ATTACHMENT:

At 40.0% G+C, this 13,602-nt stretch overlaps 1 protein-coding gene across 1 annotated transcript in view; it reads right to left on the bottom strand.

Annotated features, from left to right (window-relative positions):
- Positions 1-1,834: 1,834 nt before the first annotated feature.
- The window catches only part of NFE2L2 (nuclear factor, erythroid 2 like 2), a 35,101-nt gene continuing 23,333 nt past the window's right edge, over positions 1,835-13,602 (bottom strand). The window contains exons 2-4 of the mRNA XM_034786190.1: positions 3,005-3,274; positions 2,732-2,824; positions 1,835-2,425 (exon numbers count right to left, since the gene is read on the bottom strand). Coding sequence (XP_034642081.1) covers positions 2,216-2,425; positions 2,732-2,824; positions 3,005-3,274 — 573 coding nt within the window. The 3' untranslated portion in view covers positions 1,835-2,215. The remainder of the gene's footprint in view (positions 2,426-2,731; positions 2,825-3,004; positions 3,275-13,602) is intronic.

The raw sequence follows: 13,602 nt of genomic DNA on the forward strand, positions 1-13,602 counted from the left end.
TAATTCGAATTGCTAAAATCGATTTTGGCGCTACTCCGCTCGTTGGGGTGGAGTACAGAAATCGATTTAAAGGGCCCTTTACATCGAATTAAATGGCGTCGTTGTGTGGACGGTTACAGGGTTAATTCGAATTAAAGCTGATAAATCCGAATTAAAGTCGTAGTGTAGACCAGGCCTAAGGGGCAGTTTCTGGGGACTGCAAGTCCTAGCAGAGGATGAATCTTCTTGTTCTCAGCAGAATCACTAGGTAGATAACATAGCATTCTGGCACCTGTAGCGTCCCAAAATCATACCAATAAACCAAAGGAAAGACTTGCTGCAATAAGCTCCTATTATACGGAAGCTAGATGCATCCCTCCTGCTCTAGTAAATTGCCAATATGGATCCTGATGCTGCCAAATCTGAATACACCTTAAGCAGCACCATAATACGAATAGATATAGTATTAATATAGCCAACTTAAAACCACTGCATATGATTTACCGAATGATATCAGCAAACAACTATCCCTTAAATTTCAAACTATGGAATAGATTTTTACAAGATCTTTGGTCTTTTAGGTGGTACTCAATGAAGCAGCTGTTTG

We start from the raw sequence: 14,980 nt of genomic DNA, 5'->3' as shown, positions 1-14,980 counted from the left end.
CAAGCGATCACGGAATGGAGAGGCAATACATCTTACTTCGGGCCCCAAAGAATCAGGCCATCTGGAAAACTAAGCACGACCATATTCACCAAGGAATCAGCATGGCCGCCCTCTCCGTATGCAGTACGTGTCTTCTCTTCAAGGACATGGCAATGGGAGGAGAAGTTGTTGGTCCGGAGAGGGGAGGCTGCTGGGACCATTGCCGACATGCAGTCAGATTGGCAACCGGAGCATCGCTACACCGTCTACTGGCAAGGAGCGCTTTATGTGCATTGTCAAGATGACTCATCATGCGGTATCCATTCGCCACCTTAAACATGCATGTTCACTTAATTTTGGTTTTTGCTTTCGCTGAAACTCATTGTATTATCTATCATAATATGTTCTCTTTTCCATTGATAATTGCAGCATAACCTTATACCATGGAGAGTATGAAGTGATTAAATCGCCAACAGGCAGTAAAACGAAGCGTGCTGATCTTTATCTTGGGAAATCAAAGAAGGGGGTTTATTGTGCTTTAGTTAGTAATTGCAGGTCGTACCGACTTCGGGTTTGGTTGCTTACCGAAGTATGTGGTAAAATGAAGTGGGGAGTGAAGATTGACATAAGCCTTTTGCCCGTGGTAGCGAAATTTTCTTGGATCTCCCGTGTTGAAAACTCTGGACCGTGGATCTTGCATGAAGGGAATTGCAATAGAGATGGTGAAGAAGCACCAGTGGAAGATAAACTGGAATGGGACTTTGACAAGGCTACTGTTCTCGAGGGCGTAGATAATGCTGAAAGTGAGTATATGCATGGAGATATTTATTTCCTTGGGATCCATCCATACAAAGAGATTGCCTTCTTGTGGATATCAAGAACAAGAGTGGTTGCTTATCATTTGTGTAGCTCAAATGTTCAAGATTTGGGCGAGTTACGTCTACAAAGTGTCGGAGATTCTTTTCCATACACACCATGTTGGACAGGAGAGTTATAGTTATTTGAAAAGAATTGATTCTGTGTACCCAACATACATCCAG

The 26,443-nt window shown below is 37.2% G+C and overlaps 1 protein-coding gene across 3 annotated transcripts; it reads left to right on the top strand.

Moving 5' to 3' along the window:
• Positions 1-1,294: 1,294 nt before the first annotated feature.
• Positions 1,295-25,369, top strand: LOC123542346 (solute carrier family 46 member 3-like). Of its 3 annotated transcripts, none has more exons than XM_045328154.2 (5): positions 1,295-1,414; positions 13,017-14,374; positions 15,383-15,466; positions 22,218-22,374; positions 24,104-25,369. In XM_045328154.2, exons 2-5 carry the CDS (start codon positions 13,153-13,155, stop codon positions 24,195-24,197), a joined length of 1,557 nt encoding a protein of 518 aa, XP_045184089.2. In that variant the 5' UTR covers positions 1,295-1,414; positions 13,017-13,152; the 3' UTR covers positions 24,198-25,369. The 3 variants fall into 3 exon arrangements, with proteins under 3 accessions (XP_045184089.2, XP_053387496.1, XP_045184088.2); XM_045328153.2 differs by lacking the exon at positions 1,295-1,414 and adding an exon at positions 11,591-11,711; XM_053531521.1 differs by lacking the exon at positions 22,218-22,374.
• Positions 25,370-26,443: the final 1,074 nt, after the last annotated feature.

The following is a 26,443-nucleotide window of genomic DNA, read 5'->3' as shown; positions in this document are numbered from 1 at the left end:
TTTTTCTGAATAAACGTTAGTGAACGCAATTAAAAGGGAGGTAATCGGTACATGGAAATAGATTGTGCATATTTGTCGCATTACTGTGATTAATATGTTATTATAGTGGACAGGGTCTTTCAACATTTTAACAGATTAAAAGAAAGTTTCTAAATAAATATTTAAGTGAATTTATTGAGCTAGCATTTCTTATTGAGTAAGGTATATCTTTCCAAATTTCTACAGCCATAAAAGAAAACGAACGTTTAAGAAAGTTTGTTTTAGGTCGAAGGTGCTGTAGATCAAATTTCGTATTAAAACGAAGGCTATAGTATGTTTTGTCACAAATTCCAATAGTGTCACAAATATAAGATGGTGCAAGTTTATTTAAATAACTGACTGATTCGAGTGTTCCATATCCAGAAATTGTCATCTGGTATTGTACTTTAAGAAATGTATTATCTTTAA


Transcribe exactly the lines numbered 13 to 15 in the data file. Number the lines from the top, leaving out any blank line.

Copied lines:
• Positions 25,370-26,443: the final 1,074 nt, after the last annotated feature.

The following is a 26,443-nucleotide window of genomic DNA, read 5'->3' as shown; positions in this document are numbered from 1 at the left end:
TTTTTCTGAATAAACGTTAGTGAACGCAATTAAAAGGGAGGTAATCGGTACATGGAAATAGATTGTGCATATTTGTCGCATTACTGTGATTAATATGTTATTATAGTGGACAGGGTCTTTCAACATTTTAACAGATTAAAAGAAAGTTTCTAAATAAATATTTAAGTGAATTTATTGAGCTAGCATTTCTTATTGAGTAAGGTATATCTTTCCAAATTTCTACAGCCATAAAAGAAAACGAACGTTTAAGAAAGTTTGTTTTAGGTCGAAGGTGCTGTAGATCAAATTTCGTATTAAAACGAAGGCTATAGTATGTTTTGTCACAAATTCCAATAGTGTCACAAATATAAGATGGTGCAAGTTTATTTAAATAACTGACTGATTCGAGTGTTCCATATCCAGAAATTGTCATCTGGTATTGTACTTTAAGAAATGTATTATCTTTAA